Martin Luther King Jr. Day - The Complete Guide

Martin Luther King, Jr. Day - The Complete Guide

Martin Luther King, Jr. Day celebrates the life and legacy of an important figure in American history, and the Civil Rights Movement. It is a Federal holiday and is observed to keep the memory for Dr. King alive and to pay tribute to his achievements.

Who Was Martin Luther King, Jr.? | MLK was an American Baptist Minister. He was born on January 15, 1929 in the South under segregation, a policy that required African Americans to attend separate schools and use separate facilities. King believed that the policy was unjust and organized protests to raise awareness and to try to affect change. King believed that the protest against the government should be peaceful. He taught and advocated for peaceful resistance and civil disobedience. Sadly, King was assassinated on April 4, 1968, at the age of 39. 

When is Martin Luther King, Jr. Day? | Martin Luther King, Jr. Day is always held on the third Monday of January. The annual observance is meant to be near Dr. King’s birthday. Most public schools are closed in observance of MLK Day.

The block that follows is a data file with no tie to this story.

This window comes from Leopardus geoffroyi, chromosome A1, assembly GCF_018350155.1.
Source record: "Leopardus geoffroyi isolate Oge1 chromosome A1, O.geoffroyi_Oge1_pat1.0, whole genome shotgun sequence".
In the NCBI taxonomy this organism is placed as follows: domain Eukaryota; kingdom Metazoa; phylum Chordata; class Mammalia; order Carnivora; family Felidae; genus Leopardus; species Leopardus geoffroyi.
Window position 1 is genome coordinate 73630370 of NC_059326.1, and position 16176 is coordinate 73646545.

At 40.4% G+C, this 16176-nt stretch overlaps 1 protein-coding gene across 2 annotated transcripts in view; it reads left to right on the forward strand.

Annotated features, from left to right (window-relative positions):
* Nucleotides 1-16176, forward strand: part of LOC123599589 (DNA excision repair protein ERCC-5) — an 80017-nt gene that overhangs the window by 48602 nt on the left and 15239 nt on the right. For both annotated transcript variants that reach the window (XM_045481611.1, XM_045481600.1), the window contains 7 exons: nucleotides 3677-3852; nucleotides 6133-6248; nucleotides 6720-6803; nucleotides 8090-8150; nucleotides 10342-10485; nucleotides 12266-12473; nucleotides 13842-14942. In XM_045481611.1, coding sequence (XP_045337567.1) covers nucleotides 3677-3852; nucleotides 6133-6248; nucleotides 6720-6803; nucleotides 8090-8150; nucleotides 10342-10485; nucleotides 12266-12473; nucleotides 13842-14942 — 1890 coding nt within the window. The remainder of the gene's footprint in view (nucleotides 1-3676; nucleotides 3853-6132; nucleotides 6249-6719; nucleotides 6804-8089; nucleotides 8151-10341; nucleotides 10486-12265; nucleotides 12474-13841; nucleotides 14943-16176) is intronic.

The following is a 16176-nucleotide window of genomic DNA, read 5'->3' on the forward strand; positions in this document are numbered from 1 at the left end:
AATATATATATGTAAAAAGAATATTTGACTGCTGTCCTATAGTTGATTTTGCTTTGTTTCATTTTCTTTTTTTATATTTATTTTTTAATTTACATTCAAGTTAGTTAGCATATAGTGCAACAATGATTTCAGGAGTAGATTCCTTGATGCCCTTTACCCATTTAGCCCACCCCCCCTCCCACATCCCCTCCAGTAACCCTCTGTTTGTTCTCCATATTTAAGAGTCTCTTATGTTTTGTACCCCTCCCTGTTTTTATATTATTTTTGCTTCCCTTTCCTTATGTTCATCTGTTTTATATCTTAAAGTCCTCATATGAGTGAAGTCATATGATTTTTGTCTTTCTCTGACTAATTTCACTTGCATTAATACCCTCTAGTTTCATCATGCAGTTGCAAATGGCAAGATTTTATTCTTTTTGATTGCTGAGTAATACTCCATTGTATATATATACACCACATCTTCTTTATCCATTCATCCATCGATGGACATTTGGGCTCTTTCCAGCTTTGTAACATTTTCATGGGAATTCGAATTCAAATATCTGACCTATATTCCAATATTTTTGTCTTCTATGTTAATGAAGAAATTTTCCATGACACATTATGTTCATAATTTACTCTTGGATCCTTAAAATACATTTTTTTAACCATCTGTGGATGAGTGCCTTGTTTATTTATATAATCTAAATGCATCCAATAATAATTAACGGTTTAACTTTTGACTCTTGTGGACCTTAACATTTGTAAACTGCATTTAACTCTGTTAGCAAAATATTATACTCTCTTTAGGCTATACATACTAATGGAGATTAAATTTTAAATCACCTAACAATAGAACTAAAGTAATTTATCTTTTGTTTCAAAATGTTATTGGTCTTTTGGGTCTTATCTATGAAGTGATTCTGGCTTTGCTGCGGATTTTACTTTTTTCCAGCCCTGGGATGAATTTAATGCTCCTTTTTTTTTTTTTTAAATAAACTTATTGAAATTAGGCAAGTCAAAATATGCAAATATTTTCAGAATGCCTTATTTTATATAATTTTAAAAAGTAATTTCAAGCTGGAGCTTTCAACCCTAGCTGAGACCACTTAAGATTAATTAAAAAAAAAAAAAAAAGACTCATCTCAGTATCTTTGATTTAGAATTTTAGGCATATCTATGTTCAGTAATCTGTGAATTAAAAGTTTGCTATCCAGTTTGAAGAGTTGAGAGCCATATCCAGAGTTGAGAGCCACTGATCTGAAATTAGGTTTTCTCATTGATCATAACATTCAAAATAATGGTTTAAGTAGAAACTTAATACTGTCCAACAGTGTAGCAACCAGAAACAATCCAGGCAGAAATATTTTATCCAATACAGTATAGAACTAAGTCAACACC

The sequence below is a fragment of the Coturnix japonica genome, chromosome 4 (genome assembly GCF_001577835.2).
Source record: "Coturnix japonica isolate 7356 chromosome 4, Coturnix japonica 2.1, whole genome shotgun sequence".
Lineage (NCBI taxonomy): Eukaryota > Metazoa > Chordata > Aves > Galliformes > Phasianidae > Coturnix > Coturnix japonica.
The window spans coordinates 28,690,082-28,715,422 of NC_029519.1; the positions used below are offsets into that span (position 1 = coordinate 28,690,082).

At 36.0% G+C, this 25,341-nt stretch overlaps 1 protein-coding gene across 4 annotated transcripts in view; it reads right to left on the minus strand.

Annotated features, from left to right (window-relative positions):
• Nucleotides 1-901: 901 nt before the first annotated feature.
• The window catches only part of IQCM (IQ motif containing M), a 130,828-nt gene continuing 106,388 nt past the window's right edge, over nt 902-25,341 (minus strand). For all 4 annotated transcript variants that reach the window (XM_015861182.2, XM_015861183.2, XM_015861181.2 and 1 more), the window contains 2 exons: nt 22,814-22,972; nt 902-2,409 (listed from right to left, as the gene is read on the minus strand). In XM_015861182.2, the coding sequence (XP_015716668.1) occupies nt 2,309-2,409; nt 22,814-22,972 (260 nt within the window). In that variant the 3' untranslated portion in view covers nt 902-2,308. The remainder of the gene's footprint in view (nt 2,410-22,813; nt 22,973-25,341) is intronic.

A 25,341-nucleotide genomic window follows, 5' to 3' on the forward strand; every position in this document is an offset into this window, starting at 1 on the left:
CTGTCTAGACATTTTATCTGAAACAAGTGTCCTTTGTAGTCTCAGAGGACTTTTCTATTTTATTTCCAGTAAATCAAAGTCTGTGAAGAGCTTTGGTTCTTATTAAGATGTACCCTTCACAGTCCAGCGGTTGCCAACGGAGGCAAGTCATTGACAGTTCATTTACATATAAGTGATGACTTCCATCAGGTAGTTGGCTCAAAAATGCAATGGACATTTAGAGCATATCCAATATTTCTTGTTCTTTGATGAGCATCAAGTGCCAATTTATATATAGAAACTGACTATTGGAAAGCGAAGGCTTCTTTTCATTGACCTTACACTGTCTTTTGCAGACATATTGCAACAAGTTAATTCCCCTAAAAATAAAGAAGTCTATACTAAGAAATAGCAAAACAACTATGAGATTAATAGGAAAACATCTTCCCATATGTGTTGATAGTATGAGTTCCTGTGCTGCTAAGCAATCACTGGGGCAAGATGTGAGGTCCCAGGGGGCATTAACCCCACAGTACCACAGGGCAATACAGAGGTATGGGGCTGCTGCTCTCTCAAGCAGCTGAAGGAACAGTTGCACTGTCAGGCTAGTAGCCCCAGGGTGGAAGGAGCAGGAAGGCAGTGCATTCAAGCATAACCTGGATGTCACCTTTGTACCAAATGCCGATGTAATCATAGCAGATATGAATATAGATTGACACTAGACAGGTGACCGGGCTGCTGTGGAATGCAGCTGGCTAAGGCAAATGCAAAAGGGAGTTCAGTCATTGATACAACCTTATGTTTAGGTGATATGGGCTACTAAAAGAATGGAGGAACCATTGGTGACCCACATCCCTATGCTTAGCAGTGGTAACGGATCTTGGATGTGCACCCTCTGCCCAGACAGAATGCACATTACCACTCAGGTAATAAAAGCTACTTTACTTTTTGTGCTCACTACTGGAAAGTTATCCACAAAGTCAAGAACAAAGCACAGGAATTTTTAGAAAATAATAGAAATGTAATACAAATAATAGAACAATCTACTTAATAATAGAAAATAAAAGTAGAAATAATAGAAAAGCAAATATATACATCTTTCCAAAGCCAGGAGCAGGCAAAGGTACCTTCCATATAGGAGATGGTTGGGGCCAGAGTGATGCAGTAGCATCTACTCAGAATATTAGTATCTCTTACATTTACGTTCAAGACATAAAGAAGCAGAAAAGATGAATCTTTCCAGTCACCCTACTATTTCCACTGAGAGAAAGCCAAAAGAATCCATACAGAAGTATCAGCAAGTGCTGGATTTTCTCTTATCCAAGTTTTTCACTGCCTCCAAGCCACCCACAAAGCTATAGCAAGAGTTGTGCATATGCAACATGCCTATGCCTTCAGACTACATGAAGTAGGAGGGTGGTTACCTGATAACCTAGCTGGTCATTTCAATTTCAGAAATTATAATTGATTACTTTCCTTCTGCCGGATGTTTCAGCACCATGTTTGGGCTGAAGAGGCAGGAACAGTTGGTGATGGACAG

The History | Originally labor unions began the push for a national holiday to honor Martin Luther King, Jr. Congress brought the matter to a vote in 1979, but the legislation did not pass. Later the King Center, a non-profit organization committed to continuing King’s work, went directly to the public for assistance. Eventually a petition to establish the holiday was submitted with over 6 million signatures! Martin Luther King, Jr. Day was finally made a national holiday in 1983 by President Ronald Reagan. 

Celebrations | Traditionally observances include marches, church services, and speeches. Most importantly, the day has been used for volunteering and service projects in honor of King’s legacy. This year there will be many online celebrations that you can select to view safely from your home.

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